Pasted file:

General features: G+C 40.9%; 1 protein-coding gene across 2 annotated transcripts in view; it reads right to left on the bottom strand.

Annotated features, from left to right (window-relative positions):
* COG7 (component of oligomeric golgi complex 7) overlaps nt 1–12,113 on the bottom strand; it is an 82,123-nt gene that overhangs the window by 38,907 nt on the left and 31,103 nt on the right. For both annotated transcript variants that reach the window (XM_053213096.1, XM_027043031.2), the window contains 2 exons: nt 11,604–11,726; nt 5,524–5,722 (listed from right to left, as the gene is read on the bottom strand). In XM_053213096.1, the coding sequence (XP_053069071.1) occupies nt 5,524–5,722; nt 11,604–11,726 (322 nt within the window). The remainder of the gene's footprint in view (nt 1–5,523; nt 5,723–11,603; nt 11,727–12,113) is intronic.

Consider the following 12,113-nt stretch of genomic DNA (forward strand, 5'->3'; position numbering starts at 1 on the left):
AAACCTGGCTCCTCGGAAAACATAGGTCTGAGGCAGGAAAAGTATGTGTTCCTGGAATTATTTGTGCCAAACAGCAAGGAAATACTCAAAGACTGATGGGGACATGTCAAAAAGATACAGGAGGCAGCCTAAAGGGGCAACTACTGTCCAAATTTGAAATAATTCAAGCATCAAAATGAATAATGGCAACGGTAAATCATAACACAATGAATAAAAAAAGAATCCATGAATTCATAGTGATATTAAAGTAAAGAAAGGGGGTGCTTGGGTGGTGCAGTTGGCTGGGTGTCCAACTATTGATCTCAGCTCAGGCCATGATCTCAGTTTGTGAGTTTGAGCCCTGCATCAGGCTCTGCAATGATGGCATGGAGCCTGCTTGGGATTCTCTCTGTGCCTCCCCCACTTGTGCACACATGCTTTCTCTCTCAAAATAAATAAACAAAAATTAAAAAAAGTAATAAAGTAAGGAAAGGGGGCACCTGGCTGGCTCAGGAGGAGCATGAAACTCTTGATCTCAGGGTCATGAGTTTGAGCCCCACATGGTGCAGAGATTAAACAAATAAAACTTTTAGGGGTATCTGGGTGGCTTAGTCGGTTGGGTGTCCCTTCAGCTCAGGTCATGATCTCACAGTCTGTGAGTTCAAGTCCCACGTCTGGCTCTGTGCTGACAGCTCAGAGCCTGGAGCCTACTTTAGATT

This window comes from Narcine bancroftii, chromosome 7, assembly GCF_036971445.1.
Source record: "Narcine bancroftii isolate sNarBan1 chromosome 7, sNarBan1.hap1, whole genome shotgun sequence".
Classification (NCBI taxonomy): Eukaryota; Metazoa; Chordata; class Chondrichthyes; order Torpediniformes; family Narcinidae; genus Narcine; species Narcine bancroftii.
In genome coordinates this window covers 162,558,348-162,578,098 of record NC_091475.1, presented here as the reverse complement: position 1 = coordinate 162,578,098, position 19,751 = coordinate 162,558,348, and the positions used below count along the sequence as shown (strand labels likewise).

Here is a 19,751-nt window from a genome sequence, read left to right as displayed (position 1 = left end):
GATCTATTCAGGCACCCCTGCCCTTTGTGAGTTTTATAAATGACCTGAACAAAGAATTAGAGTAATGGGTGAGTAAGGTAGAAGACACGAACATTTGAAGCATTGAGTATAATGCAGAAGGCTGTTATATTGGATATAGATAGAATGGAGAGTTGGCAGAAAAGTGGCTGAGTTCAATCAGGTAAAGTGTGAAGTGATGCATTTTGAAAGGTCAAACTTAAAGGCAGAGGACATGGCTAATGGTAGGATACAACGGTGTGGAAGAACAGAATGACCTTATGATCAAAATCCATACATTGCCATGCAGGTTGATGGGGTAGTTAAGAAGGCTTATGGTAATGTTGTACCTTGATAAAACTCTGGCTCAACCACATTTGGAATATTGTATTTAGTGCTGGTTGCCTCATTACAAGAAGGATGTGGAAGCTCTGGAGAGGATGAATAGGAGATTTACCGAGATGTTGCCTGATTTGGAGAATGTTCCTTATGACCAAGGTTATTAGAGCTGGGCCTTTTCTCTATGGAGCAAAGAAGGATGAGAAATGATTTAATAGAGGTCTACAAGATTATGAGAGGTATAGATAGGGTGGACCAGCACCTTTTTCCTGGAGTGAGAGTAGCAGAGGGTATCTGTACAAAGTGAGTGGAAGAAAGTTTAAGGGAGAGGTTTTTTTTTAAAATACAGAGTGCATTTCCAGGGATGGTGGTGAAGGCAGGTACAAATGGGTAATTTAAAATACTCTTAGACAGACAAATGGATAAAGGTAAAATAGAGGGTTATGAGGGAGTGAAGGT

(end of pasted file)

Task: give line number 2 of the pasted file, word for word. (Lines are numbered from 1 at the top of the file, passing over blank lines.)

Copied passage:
Annotated features, from left to right (window-relative positions):